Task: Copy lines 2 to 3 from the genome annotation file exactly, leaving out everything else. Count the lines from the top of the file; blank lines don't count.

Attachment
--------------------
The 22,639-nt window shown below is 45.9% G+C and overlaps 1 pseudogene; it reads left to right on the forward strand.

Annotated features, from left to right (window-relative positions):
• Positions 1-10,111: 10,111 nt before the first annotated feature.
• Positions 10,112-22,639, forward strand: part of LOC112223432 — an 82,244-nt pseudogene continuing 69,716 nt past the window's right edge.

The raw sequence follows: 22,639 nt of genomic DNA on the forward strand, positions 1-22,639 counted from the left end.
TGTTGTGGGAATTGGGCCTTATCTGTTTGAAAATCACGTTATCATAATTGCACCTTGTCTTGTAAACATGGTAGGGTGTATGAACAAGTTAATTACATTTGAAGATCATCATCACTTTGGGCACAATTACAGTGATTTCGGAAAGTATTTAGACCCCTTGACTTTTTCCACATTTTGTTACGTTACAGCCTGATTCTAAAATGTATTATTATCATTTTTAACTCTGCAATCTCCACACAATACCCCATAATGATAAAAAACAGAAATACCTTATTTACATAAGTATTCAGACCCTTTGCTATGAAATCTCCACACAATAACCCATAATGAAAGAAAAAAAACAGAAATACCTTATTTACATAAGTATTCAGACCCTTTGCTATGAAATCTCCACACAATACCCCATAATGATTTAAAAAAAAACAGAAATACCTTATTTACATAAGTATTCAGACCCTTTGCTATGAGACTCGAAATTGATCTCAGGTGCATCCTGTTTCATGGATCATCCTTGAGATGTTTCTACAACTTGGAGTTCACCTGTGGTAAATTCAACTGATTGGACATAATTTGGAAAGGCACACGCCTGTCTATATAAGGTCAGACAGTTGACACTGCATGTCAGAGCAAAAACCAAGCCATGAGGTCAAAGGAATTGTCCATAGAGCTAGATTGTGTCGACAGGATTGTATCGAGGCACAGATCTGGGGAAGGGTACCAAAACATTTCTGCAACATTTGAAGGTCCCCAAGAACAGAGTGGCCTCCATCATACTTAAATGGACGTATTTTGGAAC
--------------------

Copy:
Annotated features, from left to right (window-relative positions):
• Positions 1-10,111: 10,111 nt before the first annotated feature.